In an era of to-go only sales, "Crowlers" — single-use 32-ounce aluminum cans filled from the tap and sealed at the bar — have been a lifeline for small Charleston area brewers trying to get their beers safely into the hands of curbside customers.
But for some, that lifeline is stretched dangerously taut.
"We're down to about four days of inventory left" of the cans, said Colin Wingfield, owner and events manager at Fam's Brewing Company.
Like many small brewers throughout the Lowcountry, the James Island brewpub, which operates from the Famulari's Pizzeria location on Folly Road, does not own a line to package 12- or 16-ounce cans. If it runs out of empty Crowlers, Fam's could be almost "without a way to sell beer" until its supply of vessels is replenished, added Wingfield.
The American craft brewing industry's COVID-19-induced pivot into strictly off-premise sales has created a nationwide shortage of the 32-ounce cans, which are exclusively manufactured by Ball Corporation. The publicly traded Colorado company developed the Crowler with Oskar Blues Brewing Company in 2014 and holds the design's patent.
"Demand for 32-ounce Crowlers had surged similar to other consumer products during this uncertain time," said Scott McCarty, a Ball spokesman. The company has "adjusted our production to help meet that demand, and those cans are still moving into the market," he added.
The supply chain ripple effect of that shortage, first reported in late March by the trade publication Brewbound, is now reaching Lowcountry brewers at an inopportune moment.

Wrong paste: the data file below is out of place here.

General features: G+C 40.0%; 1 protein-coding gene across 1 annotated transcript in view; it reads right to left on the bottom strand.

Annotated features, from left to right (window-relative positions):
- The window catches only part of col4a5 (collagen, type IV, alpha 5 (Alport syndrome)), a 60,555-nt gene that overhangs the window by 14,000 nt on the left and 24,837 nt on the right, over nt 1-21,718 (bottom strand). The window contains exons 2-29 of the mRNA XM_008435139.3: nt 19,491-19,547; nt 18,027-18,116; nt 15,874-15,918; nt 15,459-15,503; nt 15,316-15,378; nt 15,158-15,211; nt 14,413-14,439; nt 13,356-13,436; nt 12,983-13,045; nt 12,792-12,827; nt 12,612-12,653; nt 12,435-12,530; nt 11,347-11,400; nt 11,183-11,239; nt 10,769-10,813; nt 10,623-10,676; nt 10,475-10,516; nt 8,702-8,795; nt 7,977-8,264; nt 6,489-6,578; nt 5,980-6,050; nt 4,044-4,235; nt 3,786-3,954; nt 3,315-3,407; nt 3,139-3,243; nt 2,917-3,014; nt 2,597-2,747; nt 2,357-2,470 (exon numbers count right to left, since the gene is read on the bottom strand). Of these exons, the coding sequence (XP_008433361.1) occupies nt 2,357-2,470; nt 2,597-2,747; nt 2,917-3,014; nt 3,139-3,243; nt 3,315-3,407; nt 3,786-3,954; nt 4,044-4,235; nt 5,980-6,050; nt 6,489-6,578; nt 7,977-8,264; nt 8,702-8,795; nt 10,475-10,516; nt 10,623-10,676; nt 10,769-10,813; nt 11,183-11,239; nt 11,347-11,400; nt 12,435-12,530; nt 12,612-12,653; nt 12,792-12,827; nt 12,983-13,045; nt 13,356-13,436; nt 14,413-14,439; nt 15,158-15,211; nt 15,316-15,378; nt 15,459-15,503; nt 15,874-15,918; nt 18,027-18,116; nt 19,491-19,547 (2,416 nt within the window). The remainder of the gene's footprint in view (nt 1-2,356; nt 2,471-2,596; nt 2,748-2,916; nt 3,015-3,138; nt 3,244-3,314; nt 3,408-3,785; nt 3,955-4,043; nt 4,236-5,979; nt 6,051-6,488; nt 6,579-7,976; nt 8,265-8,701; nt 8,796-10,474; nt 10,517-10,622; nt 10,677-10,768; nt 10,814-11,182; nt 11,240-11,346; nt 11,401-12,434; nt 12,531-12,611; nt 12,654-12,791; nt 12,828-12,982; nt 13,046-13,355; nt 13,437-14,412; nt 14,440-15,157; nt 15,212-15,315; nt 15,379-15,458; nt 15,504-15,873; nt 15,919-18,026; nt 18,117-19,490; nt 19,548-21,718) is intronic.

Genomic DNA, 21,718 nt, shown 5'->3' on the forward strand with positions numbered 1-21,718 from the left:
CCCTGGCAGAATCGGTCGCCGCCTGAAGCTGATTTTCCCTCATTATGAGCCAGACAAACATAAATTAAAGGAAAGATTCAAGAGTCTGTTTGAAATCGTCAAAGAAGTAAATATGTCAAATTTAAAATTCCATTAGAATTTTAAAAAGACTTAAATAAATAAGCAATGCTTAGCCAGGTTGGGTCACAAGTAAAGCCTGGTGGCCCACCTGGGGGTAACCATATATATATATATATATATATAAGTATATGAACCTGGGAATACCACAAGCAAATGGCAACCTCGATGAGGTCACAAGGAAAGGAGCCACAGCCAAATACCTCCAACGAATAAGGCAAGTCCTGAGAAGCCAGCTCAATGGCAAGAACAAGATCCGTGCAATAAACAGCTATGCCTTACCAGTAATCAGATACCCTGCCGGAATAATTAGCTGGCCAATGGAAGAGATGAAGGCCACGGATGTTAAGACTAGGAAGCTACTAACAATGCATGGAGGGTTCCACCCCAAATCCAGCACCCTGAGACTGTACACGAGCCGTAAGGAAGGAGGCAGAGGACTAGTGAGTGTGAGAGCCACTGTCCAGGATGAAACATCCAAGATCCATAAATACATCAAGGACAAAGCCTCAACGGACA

"We have exactly five (Crowlers) left," Chris Ranere, owner and head brewer of Daniel Island's Indigo Reef Brewing Company, said when reached early Wednesday afternoon. "That was with Charles Towne Fermentory and Frothy Beard both (already) loaning us about a box each."
Other local outfits, like Commonhouse Aleworks, Holy City Brewing Company and Edmund's Oast Exchange have exhausted their current Crowler supply and are waiting on deliveries of more empties.
Munkle Brewing Company, like Fam's and Indigo Reef, is running low on the 32-ouncers, said owner and founder Palmer Quimby. He was able to place an order through his distributor earlier this week. Quimby is bracing for a delay.
"We shall see how long it takes them to get here, or if they even show up at all," he said.
Munkle has a canning line. Indigo Reef has tapped a mobile canning company, IronHeart Canning, to fill six-packs; those will be available in two weeks' time. Barring a line, a brewery like Fam's has two options to sell to-go beer: Crowlers or 64-ounce glass "growlers."
Wingfield still has some growlers left, but the refillable jugs have fallen out of favor with both brewers and customers in recent years due to the hassle of storing them and concerns about quality control.
With scrutiny of sanitization and customer interaction at an all-time high due to the pandemic, some breweries have opted not to refill growlers at all for the time being. Others, including Indigo Reef and Holy City, have implemented special, multi-stage sanitizing protocols to fill the jugs, slowing down the process.
Even before the pandemic, customers appreciated the convenience of Crowlers. Fam's sells 10 times more Crowlers than growlers, at a clip of over 1000 each week, guessed Wingfield.
"I've gone ahead and ordered multiple orders (of empties) to get in the queue," he said.
The next load of Crowlers from his distributor is scheduled to be shipped on April 20.